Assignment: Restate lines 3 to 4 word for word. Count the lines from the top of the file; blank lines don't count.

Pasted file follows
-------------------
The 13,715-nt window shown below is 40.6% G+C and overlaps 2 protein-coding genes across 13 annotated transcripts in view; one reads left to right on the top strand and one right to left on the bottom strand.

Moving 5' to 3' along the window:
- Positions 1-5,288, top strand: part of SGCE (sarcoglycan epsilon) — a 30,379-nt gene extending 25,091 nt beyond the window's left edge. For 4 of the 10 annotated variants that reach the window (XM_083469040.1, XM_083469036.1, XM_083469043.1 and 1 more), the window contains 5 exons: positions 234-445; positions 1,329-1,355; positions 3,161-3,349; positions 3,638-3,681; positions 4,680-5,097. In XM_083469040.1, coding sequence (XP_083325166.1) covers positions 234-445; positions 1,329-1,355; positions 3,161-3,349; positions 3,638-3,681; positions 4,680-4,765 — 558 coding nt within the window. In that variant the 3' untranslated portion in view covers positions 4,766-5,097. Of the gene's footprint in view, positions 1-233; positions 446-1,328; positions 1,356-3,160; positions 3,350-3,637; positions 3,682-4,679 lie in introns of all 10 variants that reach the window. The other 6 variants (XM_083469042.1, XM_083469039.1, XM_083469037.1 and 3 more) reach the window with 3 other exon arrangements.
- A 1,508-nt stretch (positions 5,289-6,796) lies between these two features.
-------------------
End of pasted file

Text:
- Positions 1-5,288, top strand: part of SGCE (sarcoglycan epsilon) — a 30,379-nt gene extending 25,091 nt beyond the window's left edge. For 4 of the 10 annotated variants that reach the window (XM_083469040.1, XM_083469036.1, XM_083469043.1 and 1 more), the window contains 5 exons: positions 234-445; positions 1,329-1,355; positions 3,161-3,349; positions 3,638-3,681; positions 4,680-5,097. In XM_083469040.1, coding sequence (XP_083325166.1) covers positions 234-445; positions 1,329-1,355; positions 3,161-3,349; positions 3,638-3,681; positions 4,680-4,765 — 558 coding nt within the window. In that variant the 3' untranslated portion in view covers positions 4,766-5,097. Of the gene's footprint in view, positions 1-233; positions 446-1,328; positions 1,356-3,160; positions 3,350-3,637; positions 3,682-4,679 lie in introns of all 10 variants that reach the window. The other 6 variants (XM_083469042.1, XM_083469039.1, XM_083469037.1 and 3 more) reach the window with 3 other exon arrangements.
- A 1,508-nt stretch (positions 5,289-6,796) lies between these two features.